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New Parkway Hospital in Forest Hills has transferred all of its inpatients to other health facilities following an order by the state Department of Health that the hospital, which has served the community for more than four decades, can no longer offer acute inpatient services.
Hospital officials battled for months to keep open the facility that community members say has saved countless lives since its opening in the mid−1960s, but that fight was officially lost when the DOH notified the hospital Nov. 5 that the facility’s state operating license was no longer valid.
“No one comes and padlocks the building, but we are not taking new admissions,” said hospital spokesman Fred Stewart. “We can still provide medical services out of this building. The only thing we can’t do is provide acute care inpatient services.”
Parkway is still operating several of its centers, including the sleep disorders, wound care hyperbaric, and diagnostic cardiology centers.
Parkway is one of the hospitals the New York State Commission on Healthcare Facilities in the 21st Century, known as the Berger Commission, mandated to close because it said the area had too many empty hospital beds.
Additionally, DOH spokeswoman Claudia Hutton said Parkway “scored lowest of hospitals in that area on items such as financial stability, numbers of patients served and how well their revenues covered their expenses.”
Since the DOH ordered the hospital closed on Sept. 30, the hospital has been battling the state in the courts and had received a temporary restraining order against the DOH in September, which allowed the hospital to remain open. Stewart said an appellate court, however, did not grant the hospital a hearing to keep the temporary restraining order in place last week.
Attempts to fight the appellate’s court decision failed when the hospital went Nov. 3 to federal court, which denied it a temporary restraining order.
“It’s an outrage that hospital is allowed to close,” said Estelle Chwat, the hospital’s first personnel director. “There are plenty of people, plenty of elderly people, who need that hospital.”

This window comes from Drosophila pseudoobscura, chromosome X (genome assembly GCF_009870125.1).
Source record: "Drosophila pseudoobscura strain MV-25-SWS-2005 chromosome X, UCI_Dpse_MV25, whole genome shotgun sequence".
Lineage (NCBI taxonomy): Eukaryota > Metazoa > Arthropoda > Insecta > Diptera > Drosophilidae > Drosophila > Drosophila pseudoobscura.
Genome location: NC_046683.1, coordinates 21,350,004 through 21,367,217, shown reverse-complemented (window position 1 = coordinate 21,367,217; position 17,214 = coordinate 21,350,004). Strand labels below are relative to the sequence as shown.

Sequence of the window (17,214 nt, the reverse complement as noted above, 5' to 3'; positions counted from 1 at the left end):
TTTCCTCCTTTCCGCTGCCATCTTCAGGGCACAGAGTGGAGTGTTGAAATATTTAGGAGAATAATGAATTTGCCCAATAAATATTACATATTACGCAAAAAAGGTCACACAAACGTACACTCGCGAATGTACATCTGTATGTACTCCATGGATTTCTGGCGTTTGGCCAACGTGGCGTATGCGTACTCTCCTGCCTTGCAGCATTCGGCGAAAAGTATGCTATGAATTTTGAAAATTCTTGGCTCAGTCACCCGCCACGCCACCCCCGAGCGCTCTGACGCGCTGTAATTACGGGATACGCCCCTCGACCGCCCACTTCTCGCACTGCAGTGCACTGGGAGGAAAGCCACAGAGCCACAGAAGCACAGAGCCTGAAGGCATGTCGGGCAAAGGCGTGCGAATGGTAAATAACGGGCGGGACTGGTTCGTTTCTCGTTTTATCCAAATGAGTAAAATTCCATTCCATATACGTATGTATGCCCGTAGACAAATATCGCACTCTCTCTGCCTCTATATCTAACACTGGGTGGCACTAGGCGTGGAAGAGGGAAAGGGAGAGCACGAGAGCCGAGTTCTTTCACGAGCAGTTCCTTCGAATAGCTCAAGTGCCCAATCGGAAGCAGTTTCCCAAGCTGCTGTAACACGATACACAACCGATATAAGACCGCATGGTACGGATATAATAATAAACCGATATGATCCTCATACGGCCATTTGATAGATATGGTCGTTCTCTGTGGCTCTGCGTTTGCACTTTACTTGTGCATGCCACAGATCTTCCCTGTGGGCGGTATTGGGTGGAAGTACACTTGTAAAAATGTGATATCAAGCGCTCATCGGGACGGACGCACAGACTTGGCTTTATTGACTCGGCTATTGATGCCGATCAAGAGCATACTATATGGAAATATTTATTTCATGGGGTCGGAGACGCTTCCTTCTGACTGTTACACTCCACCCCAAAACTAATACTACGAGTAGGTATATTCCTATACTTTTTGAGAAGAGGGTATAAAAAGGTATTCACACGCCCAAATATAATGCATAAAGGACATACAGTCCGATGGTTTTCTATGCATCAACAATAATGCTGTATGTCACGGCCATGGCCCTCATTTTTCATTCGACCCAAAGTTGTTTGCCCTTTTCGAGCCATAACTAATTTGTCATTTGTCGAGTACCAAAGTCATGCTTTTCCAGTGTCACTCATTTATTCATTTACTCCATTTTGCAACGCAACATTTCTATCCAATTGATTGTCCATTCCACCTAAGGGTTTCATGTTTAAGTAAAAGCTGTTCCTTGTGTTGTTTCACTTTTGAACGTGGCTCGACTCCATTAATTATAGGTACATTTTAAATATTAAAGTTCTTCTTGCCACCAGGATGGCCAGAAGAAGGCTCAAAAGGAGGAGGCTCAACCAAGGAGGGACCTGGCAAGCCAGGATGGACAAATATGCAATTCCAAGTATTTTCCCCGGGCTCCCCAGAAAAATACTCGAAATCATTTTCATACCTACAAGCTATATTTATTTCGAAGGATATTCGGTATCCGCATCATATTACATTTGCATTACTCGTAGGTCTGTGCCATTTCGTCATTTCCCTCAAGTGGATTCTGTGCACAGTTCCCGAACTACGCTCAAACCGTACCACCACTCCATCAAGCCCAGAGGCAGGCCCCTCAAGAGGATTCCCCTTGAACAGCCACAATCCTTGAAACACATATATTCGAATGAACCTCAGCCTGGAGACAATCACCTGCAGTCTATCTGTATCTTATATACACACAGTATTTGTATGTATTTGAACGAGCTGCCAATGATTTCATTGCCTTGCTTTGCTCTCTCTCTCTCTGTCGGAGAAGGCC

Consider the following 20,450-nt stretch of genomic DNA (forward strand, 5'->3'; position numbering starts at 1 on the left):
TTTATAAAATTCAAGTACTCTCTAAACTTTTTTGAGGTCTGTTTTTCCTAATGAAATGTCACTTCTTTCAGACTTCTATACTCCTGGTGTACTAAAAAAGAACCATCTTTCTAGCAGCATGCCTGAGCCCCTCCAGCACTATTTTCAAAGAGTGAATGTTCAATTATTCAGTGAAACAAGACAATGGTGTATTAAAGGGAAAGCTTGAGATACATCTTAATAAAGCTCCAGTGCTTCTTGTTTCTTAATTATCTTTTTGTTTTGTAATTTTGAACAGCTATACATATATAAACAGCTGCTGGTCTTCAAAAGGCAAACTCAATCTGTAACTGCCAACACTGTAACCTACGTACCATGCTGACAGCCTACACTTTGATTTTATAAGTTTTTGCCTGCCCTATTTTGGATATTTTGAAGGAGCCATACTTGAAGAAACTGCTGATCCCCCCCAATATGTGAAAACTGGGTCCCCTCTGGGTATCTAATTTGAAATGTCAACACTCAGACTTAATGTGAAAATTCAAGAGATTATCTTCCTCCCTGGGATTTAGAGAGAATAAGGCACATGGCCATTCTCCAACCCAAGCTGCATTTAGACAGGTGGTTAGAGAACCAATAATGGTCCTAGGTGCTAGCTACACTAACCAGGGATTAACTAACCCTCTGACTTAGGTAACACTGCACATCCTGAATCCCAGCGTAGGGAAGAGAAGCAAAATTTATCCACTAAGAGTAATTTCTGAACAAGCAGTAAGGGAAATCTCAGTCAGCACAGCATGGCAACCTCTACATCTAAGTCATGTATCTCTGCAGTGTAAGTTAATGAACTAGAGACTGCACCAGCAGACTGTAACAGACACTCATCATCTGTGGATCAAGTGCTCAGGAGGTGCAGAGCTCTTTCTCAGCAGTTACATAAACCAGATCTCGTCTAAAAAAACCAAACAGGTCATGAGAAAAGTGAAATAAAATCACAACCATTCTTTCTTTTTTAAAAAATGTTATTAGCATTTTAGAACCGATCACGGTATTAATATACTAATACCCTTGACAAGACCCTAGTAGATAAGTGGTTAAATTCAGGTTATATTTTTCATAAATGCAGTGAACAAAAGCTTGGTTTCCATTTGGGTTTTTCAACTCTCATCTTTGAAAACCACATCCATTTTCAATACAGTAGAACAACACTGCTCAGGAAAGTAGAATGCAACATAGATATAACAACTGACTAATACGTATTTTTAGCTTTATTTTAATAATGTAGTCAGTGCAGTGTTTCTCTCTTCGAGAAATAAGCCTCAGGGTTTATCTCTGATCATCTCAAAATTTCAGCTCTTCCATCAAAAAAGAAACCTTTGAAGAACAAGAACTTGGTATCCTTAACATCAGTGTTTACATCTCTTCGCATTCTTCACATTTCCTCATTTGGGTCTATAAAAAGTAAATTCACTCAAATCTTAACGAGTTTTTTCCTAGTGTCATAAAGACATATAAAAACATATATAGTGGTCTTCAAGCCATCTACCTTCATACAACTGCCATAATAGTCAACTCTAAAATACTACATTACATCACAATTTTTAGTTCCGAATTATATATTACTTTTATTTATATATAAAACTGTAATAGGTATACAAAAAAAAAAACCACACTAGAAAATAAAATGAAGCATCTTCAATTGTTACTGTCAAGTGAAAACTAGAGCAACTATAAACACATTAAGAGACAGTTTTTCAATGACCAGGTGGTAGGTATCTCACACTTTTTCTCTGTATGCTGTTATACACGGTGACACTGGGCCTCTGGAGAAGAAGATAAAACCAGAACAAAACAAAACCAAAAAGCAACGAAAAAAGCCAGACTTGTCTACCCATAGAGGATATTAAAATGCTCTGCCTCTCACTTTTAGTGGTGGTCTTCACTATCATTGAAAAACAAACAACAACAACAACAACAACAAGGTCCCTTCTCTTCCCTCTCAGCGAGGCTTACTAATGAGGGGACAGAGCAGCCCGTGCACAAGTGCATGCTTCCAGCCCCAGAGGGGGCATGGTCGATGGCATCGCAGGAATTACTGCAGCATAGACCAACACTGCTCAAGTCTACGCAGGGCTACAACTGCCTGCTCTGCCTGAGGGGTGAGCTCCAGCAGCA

Though Hutton said area residents will not have to travel far to go to such facilities as Flushing or Forest Hills hospitals, Chwat said other hospitals are located too far away for residents living on Grand Central Parkway, where Parkway is located, when emergencies strike. Additionally, she said other area institutions can be too crowded, though Hutton said locals should have no problem locating open beds.
“There have been many times that hospital has saved our lives,” Chwat said of Parkway. “It has saved many lives.”
There are currently about 300 employees at the hospital, and less than 18 patients who need to be moved, Stewart said.
Stewart said he was “dismayed this was happening” to a hospital he maintained is needed in an area he said has hospitals in trouble. Caritas, which owns St. John’s Hospital in Elmhurst and Mary Immaculate in Jamaica, is strapped for cash. Jamaica Hospital is in turmoil after executives there were allegedly connected to embattled state Assemblyman Anthony Seminerio (D−Richmond Hill).
Seminerio was charged in August in a criminal complaint alleging he set up a fake consulting business that took $310,000 from hospital executives speculated to be from Jamaica Hospital.
The DOH has recommended Parkway become a health clinic and Stewart said the institution will remain in the health care business.
“We have plans for reconfiguration to be a diagnostic or treatment center,” Stewart said.
Parkway would need to submit plans to the DOH before it could become a clinic, Hutton said.
Howard Koplowitz contributed to this article.
©2008 Community Newspaper Group
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